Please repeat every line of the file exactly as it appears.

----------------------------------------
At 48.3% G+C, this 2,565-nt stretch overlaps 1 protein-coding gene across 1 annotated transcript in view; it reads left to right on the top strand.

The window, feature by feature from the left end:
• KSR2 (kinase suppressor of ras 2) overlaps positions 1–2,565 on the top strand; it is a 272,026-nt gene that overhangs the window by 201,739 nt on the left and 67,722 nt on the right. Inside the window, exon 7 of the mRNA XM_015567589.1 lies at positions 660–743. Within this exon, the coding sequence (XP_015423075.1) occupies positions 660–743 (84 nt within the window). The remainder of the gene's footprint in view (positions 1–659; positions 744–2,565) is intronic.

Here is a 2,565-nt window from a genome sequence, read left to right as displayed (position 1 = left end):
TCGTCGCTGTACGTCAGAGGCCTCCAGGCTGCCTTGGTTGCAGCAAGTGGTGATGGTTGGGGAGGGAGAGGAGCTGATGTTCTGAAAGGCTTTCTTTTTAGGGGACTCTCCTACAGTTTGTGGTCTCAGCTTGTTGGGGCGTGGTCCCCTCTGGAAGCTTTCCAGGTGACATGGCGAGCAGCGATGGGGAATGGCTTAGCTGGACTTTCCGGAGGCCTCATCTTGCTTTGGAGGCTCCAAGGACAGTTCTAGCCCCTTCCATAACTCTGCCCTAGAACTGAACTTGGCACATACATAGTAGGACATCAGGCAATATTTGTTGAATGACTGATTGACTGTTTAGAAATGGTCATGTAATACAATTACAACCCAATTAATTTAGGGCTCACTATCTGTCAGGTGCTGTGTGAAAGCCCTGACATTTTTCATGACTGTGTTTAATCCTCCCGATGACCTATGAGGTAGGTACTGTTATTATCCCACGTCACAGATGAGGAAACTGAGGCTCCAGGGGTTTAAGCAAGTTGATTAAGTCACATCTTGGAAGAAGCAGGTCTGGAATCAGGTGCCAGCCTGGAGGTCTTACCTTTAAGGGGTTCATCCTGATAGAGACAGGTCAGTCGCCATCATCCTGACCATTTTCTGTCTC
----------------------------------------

At 48.3% G+C, this 2,565-nt stretch overlaps 1 protein-coding gene across 1 annotated transcript in view; it reads left to right on the top strand.

The window, feature by feature from the left end:
• KSR2 (kinase suppressor of ras 2) overlaps positions 1–2,565 on the top strand; it is a 272,026-nt gene that overhangs the window by 201,739 nt on the left and 67,722 nt on the right. Inside the window, exon 7 of the mRNA XM_015567589.1 lies at positions 660–743. Within this exon, the coding sequence (XP_015423075.1) occupies positions 660–743 (84 nt within the window). The remainder of the gene's footprint in view (positions 1–659; positions 744–2,565) is intronic.

Here is a 2,565-nt window from a genome sequence, read left to right as displayed (position 1 = left end):
TCGTCGCTGTACGTCAGAGGCCTCCAGGCTGCCTTGGTTGCAGCAAGTGGTGATGGTTGGGGAGGGAGAGGAGCTGATGTTCTGAAAGGCTTTCTTTTTAGGGGACTCTCCTACAGTTTGTGGTCTCAGCTTGTTGGGGCGTGGTCCCCTCTGGAAGCTTTCCAGGTGACATGGCGAGCAGCGATGGGGAATGGCTTAGCTGGACTTTCCGGAGGCCTCATCTTGCTTTGGAGGCTCCAAGGACAGTTCTAGCCCCTTCCATAACTCTGCCCTAGAACTGAACTTGGCACATACATAGTAGGACATCAGGCAATATTTGTTGAATGACTGATTGACTGTTTAGAAATGGTCATGTAATACAATTACAACCCAATTAATTTAGGGCTCACTATCTGTCAGGTGCTGTGTGAAAGCCCTGACATTTTTCATGACTGTGTTTAATCCTCCCGATGACCTATGAGGTAGGTACTGTTATTATCCCACGTCACAGATGAGGAAACTGAGGCTCCAGGGGTTTAAGCAAGTTGATTAAGTCACATCTTGGAAGAAGCAGGTCTGGAATCAGGTGCCAGCCTGGAGGTCTTACCTTTAAGGGGTTCATCCTGATAGAGACAGGTCAGTCGCCATCATCCTGACCATTTTCTGTCTC